Off to Be the Wizard
Rocket Hat Industries
DESCRIPTION: When twenty-something computer geek Martin stumbles across a data file that controls reality, he decides he'll play it smart, and just change a few things here and there in his life. Nothing fancy. Still, he figures he might as well have an escape plan, an emergency exit route to a time and place where his new, near-magical abilities won't get him prosecuted or burned at the stake. There's a nice, stable slice of time in medieval England that seems perfect, where a modern man could make a nice little life for himself if need be. But surely he won't need it. It's just his own life he's tweaking, after all. Nobody will ever notice.
He arrives in medieval England with little but his smartphone and the clothes on his back, escaping a pair of U.S. Treasury agents and a slew of cops. Martin figures he'll dazzle the natives and play wizard until things cool off at home... but he's not the first geek to have found reality's programming and fled into history, and they don't take kindly to newcomers blundering into their territory. He'll have to learn the ropes fast, because in a world of hacker wizards, revenge can be deadly.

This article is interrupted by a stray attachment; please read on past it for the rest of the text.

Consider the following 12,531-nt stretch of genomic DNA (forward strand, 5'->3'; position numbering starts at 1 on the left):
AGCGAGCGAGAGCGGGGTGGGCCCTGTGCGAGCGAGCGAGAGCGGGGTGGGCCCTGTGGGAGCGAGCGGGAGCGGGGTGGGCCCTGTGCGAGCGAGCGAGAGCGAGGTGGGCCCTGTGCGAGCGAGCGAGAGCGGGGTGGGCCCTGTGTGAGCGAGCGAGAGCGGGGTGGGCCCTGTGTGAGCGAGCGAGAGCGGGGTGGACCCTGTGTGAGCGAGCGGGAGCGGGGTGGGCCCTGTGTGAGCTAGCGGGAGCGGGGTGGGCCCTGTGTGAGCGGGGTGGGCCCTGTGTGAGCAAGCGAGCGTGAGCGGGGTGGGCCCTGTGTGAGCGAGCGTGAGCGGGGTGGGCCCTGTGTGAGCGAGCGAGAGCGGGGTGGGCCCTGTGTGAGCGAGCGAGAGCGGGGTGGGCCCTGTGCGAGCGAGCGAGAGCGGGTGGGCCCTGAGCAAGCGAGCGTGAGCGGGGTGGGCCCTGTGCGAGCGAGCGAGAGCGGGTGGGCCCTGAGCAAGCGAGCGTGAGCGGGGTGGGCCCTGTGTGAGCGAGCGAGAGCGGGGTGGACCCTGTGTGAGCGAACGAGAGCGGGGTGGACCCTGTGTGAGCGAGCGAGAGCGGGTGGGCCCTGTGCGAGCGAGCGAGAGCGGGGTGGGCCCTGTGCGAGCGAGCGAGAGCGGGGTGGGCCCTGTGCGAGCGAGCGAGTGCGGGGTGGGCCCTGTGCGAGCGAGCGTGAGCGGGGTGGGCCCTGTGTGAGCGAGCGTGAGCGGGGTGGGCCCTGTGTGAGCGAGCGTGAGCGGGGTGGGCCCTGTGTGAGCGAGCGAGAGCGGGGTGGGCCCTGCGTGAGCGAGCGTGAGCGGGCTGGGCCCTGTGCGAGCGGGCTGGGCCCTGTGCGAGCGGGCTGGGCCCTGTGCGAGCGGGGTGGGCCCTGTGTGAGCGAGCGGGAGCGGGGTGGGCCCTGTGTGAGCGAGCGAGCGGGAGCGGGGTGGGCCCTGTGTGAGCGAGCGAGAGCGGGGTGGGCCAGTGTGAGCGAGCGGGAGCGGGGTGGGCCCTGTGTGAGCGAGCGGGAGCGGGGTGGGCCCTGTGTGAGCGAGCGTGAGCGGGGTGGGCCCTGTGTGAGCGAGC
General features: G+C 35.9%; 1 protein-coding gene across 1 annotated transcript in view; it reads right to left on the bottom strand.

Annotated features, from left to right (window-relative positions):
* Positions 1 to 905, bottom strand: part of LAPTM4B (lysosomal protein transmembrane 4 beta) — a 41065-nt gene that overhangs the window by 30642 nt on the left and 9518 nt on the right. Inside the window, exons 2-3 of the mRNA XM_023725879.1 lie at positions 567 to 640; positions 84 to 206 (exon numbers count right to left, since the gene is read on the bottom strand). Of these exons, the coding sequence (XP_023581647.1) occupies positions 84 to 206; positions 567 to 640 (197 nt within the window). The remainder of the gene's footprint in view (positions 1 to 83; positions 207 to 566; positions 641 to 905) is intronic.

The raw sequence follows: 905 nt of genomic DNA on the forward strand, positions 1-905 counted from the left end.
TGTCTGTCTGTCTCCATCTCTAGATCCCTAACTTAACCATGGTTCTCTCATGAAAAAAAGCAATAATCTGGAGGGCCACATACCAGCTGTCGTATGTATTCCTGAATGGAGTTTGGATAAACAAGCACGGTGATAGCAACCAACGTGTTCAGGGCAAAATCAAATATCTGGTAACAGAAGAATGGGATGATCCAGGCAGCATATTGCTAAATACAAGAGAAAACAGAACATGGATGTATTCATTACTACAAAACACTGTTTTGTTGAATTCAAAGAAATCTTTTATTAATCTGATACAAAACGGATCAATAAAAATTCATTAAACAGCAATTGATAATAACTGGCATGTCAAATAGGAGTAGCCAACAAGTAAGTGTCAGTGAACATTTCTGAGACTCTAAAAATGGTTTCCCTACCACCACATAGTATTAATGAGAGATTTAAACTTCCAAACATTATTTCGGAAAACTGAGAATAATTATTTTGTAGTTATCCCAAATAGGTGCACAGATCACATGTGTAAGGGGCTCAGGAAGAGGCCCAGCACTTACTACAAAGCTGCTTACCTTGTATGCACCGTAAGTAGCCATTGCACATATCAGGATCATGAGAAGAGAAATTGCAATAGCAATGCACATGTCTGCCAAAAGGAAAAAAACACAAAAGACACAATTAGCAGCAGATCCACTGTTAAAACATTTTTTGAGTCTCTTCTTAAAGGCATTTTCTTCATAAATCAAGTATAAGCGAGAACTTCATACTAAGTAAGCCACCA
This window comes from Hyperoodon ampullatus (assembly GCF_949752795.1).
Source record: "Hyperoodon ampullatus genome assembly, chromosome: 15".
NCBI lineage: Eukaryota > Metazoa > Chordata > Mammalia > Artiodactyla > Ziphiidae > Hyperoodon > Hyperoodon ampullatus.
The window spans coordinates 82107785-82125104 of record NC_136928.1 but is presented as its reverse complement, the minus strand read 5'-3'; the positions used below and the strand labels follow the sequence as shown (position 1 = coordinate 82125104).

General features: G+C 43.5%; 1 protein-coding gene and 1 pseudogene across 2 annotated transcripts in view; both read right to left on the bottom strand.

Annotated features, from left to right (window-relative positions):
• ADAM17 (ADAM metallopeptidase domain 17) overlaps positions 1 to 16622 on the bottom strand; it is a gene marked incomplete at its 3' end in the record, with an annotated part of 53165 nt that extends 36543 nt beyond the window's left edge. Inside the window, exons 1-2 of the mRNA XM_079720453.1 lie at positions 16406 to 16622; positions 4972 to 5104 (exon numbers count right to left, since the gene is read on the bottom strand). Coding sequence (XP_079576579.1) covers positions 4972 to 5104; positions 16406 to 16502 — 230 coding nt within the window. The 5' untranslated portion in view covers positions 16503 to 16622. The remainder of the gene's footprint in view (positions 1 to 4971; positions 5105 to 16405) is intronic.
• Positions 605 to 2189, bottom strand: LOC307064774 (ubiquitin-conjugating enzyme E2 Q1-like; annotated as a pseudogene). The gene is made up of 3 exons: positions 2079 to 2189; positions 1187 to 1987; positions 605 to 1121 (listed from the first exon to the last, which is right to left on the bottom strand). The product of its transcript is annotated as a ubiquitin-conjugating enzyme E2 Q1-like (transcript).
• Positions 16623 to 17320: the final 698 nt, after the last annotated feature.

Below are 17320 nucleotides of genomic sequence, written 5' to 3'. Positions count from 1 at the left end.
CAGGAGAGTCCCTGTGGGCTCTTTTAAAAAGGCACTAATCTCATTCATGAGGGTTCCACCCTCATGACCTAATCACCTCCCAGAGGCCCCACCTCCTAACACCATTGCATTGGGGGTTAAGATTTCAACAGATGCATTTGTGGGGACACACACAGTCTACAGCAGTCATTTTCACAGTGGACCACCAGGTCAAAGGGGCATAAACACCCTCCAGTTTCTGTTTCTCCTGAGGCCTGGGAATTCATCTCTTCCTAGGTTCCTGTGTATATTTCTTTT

REVIEW: This fun little outing, written by the creator of one of my favorite comic strips (Basic Instructions), reads like Douglas Adams Lite. It never takes itself too seriously, yet manages to craft an interesting, occasionally nuanced tale of hackers running amok through the programming of time, space, and reality. While some of the humor is geared for the computer geek crowd, it's plenty amusing for those of us with only passing familiarity with programming culture. I gave this book an extra half-mark for honoring the late, great Commodore, the best computer system nobody remembers, and for overall whimsy. Despite a few shaky bits, it's a delightful little romp from start to finish.
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